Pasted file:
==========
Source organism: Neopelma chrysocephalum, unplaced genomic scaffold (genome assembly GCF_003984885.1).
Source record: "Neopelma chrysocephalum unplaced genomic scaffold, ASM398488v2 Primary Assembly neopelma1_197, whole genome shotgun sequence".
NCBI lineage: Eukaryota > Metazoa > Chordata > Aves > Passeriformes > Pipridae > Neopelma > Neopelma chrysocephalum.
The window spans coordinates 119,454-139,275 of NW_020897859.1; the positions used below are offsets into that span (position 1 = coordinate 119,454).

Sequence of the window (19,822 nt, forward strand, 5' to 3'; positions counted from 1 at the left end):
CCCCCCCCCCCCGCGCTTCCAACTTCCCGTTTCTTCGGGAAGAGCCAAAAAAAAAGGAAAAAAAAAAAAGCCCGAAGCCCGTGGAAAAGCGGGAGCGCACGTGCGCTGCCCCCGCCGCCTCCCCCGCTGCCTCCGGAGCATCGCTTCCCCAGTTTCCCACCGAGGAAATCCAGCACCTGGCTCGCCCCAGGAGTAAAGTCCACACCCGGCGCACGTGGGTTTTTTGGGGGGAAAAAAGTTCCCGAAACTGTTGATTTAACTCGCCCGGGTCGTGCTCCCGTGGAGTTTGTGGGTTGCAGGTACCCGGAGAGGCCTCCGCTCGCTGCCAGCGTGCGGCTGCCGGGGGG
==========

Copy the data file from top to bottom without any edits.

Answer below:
Source organism: Neopelma chrysocephalum, unplaced genomic scaffold (genome assembly GCF_003984885.1).
Source record: "Neopelma chrysocephalum unplaced genomic scaffold, ASM398488v2 Primary Assembly neopelma1_197, whole genome shotgun sequence".
NCBI lineage: Eukaryota > Metazoa > Chordata > Aves > Passeriformes > Pipridae > Neopelma > Neopelma chrysocephalum.
The window spans coordinates 119,454-139,275 of NW_020897859.1; the positions used below are offsets into that span (position 1 = coordinate 119,454).

Sequence of the window (19,822 nt, forward strand, 5' to 3'; positions counted from 1 at the left end):
CCCCCCCCCCCCGCGCTTCCAACTTCCCGTTTCTTCGGGAAGAGCCAAAAAAAAAGGAAAAAAAAAAAAGCCCGAAGCCCGTGGAAAAGCGGGAGCGCACGTGCGCTGCCCCCGCCGCCTCCCCCGCTGCCTCCGGAGCATCGCTTCCCCAGTTTCCCACCGAGGAAATCCAGCACCTGGCTCGCCCCAGGAGTAAAGTCCACACCCGGCGCACGTGGGTTTTTTGGGGGGAAAAAAGTTCCCGAAACTGTTGATTTAACTCGCCCGGGTCGTGCTCCCGTGGAGTTTGTGGGTTGCAGGTACCCGGAGAGGCCTCCGCTCGCTGCCAGCGTGCGGCTGCCGGGGGG